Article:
You can learn a lot about a person by looking at the room in which she was raised. Sasha DiGiulian’s room is in a narrow seven-story house in the old part of Alexandria, Va. Its walls are pink—the most “optimistic” color, according to Sasha—and adorned with rock-climbing pictures torn from magazines.
On one wall hangs a white dry-erase board, where a teenage DiGiulian wrote down her goals just before the New Year. In the dwindling days of 2010, Sasha, then 17 and a junior in high school, recorded three objectives:
“Podium at an international comp. Climb a level 5.14c. Get into college.”
In 2011, DiGiulian surpassed all of her goals. She was accepted early decision to Columbia University. She won an overall gold medal at the World Championships in Arco, Italy. And she not only climbed multiple 5.14c routes but also surprised herself by quickly ascending a 5.14d named “Pure Imagination”—an achievement that earned her the distinction of being the first North American female (and third female ever) to climb a route of that difficulty.
When something goes up on the white board, DiGiulian expects herself to execute that goal. Fast forward to this year. Sasha is on summer break from Columbia, and has her eyes set on another achievement: “Climb a hard big-wall route.”
She reached out to one of her most trusted climbing partners, Edu Marin, a very talented competition and sport climber from Spain. The two made plans to rendezvous in Switzerland and try to climb one of the toughest big-wall routes in the Alps: Zahir Plus.
This route’s particular style of climbing—on really small holds with technical movement between them—appealed to DiGiulian because it matched her style well.
The plans were all laid out. Zahir Plus would be a tough climb, for sure—but it also seemed doable. Something she could tick off just before returning to Columbia to begin her junior year.
But Zahir Plus did not go according to plan. Life, in fact, did not go according to plan.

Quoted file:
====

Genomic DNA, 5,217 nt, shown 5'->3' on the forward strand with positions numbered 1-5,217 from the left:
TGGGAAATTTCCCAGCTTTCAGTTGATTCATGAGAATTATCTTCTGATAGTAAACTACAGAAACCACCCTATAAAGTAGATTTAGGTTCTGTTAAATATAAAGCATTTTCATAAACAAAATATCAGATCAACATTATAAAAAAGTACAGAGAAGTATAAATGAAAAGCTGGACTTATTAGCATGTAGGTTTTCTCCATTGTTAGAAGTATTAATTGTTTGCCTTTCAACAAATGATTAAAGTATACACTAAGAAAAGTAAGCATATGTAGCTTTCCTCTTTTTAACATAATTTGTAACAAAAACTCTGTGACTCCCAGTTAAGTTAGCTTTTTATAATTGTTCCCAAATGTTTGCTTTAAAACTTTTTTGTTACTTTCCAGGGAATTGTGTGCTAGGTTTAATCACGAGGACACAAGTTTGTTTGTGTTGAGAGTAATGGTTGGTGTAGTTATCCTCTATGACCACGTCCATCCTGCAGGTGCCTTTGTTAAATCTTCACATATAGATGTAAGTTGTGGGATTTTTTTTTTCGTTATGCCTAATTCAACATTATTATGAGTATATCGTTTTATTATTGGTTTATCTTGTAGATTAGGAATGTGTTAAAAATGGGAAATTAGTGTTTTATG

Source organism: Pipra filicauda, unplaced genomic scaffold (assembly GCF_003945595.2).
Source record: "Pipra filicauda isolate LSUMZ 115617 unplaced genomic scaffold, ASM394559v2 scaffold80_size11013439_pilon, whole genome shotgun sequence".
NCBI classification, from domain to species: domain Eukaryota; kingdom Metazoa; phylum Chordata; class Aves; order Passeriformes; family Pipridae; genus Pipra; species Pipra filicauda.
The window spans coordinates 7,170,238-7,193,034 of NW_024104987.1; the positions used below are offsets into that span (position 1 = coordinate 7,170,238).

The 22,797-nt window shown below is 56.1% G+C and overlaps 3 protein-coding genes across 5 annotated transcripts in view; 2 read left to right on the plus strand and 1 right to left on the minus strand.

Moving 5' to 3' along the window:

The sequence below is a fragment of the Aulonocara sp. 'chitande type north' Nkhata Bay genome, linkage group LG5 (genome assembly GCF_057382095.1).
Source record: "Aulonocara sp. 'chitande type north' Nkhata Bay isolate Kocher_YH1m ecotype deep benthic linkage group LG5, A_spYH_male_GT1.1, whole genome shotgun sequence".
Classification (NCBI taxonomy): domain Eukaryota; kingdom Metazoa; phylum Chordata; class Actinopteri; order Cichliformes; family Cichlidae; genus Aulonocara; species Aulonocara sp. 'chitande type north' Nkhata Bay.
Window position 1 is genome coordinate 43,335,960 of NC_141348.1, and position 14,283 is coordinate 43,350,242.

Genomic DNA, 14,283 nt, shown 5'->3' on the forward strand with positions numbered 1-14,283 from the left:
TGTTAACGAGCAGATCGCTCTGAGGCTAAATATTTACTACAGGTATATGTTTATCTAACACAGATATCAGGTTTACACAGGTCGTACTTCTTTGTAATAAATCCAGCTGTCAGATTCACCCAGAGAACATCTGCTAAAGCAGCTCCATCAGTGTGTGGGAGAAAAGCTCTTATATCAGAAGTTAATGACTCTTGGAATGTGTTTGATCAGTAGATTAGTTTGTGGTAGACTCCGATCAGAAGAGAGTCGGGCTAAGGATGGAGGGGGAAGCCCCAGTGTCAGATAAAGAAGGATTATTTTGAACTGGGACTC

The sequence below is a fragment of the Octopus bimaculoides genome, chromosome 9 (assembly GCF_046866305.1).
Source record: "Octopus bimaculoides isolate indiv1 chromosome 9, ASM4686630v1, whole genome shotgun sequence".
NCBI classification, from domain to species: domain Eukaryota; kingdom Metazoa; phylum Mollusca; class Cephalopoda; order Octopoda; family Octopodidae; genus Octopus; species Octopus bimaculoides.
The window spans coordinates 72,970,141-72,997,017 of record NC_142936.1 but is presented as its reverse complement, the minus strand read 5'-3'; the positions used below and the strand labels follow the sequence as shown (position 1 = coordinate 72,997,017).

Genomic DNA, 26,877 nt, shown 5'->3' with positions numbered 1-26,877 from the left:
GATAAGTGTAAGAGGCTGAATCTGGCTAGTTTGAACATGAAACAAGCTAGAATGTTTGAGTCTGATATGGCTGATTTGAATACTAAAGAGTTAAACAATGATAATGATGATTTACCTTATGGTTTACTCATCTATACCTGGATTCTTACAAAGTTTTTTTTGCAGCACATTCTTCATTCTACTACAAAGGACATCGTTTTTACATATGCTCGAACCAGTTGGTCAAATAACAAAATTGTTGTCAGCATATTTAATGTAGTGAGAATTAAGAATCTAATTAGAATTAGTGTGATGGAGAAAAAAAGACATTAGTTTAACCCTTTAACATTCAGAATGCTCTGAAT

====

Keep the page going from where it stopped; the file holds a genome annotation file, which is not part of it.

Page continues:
“My dad went from being perfectly healthy to passed away within two weeks,” DiGiulian says.
John DiGiulian became suddenly sick and died on June 29, leaving behind Sasha, his wife, Andrea, and son, Charlie.
“My dad was a dreamer,” she says. “He dreamt about achieving things bigger than himself. He taught me to follow my heart, and to live for my passion.”
In the wake of her father’s death, and the space created by his sudden absence, DiGiulian determined to fill the emptiness with a fearlessness to pursue her dreams. Zahir Plus would become a way to honor the memory of her dad, who had always inspired her to achieve her goals.
She had allocated three weeks to climb Zahir Plus—not a ton of time, but enough to overcome jetlag, become familiar with the route and its moves. But when DiGiulian and Marin arrived in Switzerland, they found the entire country socked in with relentless rain. The route itself was soaking wet, running with waterfalls. Climbing would be impossible.
“Edu and I talked and we realized that if we stay here, we’ll hardly climb and we won’t have any project,” she says. “We called Dani Andrada.” Andrada is one of the most prolific route developers and rock climbers in the world. He mentioned a line he had climbed on the island of Sardinia. It was about 1,000 feet tall, with many hard pitches stacked on top of each other.
It hadn’t been climbed since 2002.
And the route’s name? “Viaje de los Locos,” Andrada says, chuckling. The Mad Men’s Journey. “It was an appropriate name for what came next,” DiGiulian says. She and Marin booked tickets the next day for Sardinia. The only problem was that Viaje de los Locos was not Zahir Plus. It was bigger, harder, more powerful, and more reach-dependent moves. It was scarier.
Big-wall climbing is really exacting. You’re up on a cliff all day. You’re dehydrated and tired and uncomfortable. And to actually ascend a hard big-wall route demands strength, stamina, perfect execution and the cool-headedness to perform your best with 1,000 feet of air beneath your feet.
DiGiulian discovered that on Viaje de los Locos she’d need to be strong and powerful in both her body and mind. One of the pitches, for example, had only two protection bolts in its entire 90 feet. In other words, to tackle this pitch the climber would risk taking a fall of over 80 feet. DiGiulian didn’t believe she had a lead like that in her. Still, she and Marin kept plugging away.
With a pressing deadline to return to college to begin her junior year, DiGiulian still wasn’t sure she’d be able to do it. She decided to skip the first week of school, and extend her trip in order to give herself every opportunity to ascend.
Typically, climbers will rehearse the individual pitches of a multi-pitch route before ascending the entire wall. Having practiced all of the pitches, Marin and DiGiulian felt ready to finally give the route a shot. They planned to go for it the day before her flight home to New York. It would be now or never.
“Up until that final day, I couldn’t bring myself to lead it,” she says. “[But then] I experienced a moment of clarity that I’m not going to fall. I was climbing with my heart in my throat. I was petrified. But when I was able to let go of [my fear], it was like, ‘Wow, I can rock climb again.’”
The next day, DiGiulian was on a plane back to New York, to attend classes and dream big about what to put on her white board next.
For the exclusive video of Sasha’s climb, check out redbull.com